During my reading of this book I definitely wanted to throw away everything I have and clean everything insight.
This was one of the best books I've read about people who can't get rid of things easily. Even though this is about hoarders, which I am not, I was able to glean a lot of insight from the psychological portraits in the case studies.
It provided possible explanations about why I have difficulty in getting rid of the most mundane things and offers information as to why others are real hoarders. Also, I found interesting the scientist authors' portrayal of hoarders being perfectionists gone awry, lack of focus, creativity to a fault, seeing 'objects' differently than others might. There is nothing positive about hanging on to too much stuff if it becomes a noose around your neck... for me, it's a work in progress!
I can recommend this book to anyone who is interested in psychology-themed discussions. I found the academic style and presentation reassuring that the information was as reliable and vetted as well as possible at the time of writing. In contrast to some other reviewers, I did not personally find the academic nature of the discussion to be boring or dry. Some of the descriptions of hoarders is gave me an almost voyeuristic thrill and made my messy desk seem completely normal in contrast. I am not sure this was the intent of the author, but I would suspect that other non-hoarders might well have this response. The final segment of the book contained a discussion of modern American culture, and I found this part of the book to be preachy, irrelevant to the overall content, and speculative in a non-academic way. Other than that one weakness, I can recommend this book as an interesting read. The narration is fine but not spectacular. If you are not interested in the content, the narration will not carry this book for you.
Revealing. Intriguing. Research-based.
The television show Hoarders and its contemporaries have revealed just how common the affliction of hoarding is, and how it exists in places and people that you might not suspect (as well as in people who seem just as you might think a hoarder might be). As the child of a hoarder who was not as extreme as the ones often televised, I find these shows of interest, because I can identify with many of the challenges faced by the families of the hoarders. That said, I think that the shows often go for the cheap shot, the thing that will make audiences go "Ewwww!" and recoil, rather than any nuanced version of the situation. The holier-than-thou, let's-throw-it-all-away attitude of some of the "hoarding specialists" (not the mental health professionals) on the shows often tread on my patience, even as I recognize that the hoarders themselves frequently are some of the most irrational people one might ever encounter. Television may just be too sensationalistic in its coverage of this topic.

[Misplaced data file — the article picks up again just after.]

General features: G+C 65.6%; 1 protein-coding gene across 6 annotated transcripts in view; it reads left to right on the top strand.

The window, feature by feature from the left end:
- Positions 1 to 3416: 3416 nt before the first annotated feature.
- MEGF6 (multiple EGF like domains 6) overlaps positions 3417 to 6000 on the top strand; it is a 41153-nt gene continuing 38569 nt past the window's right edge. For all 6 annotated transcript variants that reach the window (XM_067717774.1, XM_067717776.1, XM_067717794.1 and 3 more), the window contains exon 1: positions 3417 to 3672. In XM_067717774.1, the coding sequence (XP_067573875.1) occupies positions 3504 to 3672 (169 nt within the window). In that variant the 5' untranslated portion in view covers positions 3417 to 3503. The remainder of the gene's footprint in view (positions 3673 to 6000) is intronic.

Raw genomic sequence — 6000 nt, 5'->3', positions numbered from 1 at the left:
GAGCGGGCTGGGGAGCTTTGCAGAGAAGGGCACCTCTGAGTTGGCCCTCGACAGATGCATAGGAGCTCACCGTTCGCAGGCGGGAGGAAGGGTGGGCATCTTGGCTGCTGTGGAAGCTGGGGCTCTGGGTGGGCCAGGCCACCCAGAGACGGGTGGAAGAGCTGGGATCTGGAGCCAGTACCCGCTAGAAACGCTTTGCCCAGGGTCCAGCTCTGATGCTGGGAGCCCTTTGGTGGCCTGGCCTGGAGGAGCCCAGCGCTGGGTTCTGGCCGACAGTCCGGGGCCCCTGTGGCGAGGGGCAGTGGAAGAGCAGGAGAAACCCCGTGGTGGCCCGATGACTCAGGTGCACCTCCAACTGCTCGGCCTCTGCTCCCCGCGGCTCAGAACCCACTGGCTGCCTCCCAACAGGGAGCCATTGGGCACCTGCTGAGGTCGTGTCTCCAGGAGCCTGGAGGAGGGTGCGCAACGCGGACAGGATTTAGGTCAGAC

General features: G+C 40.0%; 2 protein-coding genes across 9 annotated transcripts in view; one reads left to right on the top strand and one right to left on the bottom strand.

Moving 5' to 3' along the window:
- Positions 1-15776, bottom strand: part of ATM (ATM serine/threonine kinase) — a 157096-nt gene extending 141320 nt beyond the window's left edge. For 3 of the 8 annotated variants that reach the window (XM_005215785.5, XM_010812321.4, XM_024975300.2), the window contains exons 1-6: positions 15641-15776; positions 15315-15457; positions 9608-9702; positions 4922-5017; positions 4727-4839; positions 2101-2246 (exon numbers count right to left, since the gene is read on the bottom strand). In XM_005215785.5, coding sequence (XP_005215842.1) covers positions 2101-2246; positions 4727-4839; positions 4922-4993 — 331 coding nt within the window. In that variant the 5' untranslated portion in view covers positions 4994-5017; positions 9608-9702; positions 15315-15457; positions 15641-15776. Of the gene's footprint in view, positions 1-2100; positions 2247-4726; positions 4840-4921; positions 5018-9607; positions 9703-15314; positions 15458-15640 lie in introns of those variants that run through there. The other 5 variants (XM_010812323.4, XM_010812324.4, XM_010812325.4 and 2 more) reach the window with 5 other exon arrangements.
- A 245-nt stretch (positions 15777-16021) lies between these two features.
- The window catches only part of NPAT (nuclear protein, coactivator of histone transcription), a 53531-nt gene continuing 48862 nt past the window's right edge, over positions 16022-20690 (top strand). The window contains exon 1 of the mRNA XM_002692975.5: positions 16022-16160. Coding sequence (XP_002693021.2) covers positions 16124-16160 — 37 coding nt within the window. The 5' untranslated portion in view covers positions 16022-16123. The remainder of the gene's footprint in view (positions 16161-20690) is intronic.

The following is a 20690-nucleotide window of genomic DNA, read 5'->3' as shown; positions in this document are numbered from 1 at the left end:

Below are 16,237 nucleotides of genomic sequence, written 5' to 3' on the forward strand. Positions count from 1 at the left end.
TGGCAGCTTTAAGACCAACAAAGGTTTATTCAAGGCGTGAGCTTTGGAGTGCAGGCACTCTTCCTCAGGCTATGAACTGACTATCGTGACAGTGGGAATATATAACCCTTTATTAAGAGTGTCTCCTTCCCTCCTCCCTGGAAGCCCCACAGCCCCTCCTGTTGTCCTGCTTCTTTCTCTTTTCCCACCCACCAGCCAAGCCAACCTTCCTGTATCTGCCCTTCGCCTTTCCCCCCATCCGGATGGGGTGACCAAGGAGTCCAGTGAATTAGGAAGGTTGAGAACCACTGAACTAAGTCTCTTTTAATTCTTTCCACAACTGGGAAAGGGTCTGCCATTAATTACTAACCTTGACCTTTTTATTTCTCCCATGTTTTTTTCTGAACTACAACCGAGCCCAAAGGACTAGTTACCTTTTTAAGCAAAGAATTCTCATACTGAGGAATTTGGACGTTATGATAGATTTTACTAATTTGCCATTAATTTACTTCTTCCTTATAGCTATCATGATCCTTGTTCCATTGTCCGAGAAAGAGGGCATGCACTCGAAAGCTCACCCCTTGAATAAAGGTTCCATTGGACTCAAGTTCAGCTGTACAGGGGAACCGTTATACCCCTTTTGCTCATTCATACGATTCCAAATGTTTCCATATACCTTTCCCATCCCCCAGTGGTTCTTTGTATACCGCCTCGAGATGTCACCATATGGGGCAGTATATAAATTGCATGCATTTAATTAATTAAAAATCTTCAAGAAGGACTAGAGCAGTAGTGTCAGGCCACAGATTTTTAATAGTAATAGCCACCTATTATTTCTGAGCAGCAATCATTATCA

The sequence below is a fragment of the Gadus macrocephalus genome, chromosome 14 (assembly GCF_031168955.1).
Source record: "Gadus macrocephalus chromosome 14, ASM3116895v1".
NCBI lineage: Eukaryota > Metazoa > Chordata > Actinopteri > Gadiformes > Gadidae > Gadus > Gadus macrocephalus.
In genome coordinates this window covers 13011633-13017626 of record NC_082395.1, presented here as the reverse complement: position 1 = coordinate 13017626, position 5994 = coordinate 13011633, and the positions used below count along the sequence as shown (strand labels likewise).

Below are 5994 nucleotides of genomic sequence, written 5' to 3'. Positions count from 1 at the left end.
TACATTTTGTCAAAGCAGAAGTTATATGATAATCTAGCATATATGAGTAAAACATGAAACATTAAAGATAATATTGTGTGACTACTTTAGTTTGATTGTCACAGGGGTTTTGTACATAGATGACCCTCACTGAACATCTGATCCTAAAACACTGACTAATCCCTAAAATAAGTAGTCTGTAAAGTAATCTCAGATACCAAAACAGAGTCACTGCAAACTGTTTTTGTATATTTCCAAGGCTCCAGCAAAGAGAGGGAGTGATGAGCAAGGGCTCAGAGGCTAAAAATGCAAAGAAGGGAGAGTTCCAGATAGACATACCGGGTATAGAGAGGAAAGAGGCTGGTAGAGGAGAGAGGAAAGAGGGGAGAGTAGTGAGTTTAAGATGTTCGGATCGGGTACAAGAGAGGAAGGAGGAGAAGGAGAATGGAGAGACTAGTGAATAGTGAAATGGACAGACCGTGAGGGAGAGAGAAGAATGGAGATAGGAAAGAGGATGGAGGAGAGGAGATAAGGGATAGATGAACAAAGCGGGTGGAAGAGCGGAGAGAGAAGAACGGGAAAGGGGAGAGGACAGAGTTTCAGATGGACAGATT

"Stuff," on the other hand, is a better treatment. Firstly, because it is based on actual research by individuals who took the time to do systematic interviews with different types of hoarders. The researchers themselves had no idea how widespread the hoarding situation was when they first began addressing it, prodded by a student's interest (cheers to student initiative!) and uncovered a great deal of interesting subject matter. The case studies provide depth and texture to the individuals who suffer from this affliction, while illustrating broader characteristics that the researchers have found that many hoarders share.
Secondly, the case studies are described without that pitched, sensationalistic tone that is so common in the shows. To be fair, the things that are occasionally described can still be gruesome and downright disturbing, but the narrator describes them matter-of-factly, because the point is to understand what is going on, not to oogle at the train wreck.
Extreme might be too strong a word. However, I found myself nodding in some cases at the similarity of the rationales offered by hoarders in the book to those I heard often in my own childhood, uttered by my parent. Other times, my experience differed widely from what was described, but it offered that comfort that sometimes comes when we find out that we are not alone in something odd/shameful/bewildering that we have experienced. For others who have loved ones who are hoarders, I would recommend the book for that reason as well as for the bits of insight into the characteristics that the researchers have found that hoarders share. It is not a book of cures, and while it does provide some insights into certain therapies that have had successes, the researchers are careful to note that this is a very difficult affliction to treat as it often goes to the core of people's emotional selves.
If you have a hoarder in your life or are someone who encounters them (working at a health department or human services organization), I recommend this book as a way to try to develop some insight about the not just the individual case(s) you might be dealing with, but to the breadth of the problem in our society today. Keep an open mind. It is important to understand that hoarders are not just lazy or silly or dirty or any of the other myriad "easy" explanations that people sometimes assume... there is more to it than that and while passing judgment is easy... it is hardly productive or fitting a society as advanced as ours.
No, I don't live in a house where goat-paths thread among stacks of newspapers, magazines, and assorted junk. But even as I listened to Caron's excellent reading of this well-written book, I couldn't help but notice how many of the traits of the sufferers of extreme cases of hoarding I had, or could recognize in friends and family members - though never so out-of-control. The authors never overclaim - they are genuine scientists who remain cautious and skeptical of their own tentative conclusions. The result is a book that is both fascinating and reliable. It's a happy coincidence when first rate science is done by first rate writers.
I found the authors lucid and caring. The book taught me a few things and gave some highly illuminating examples. Recommend.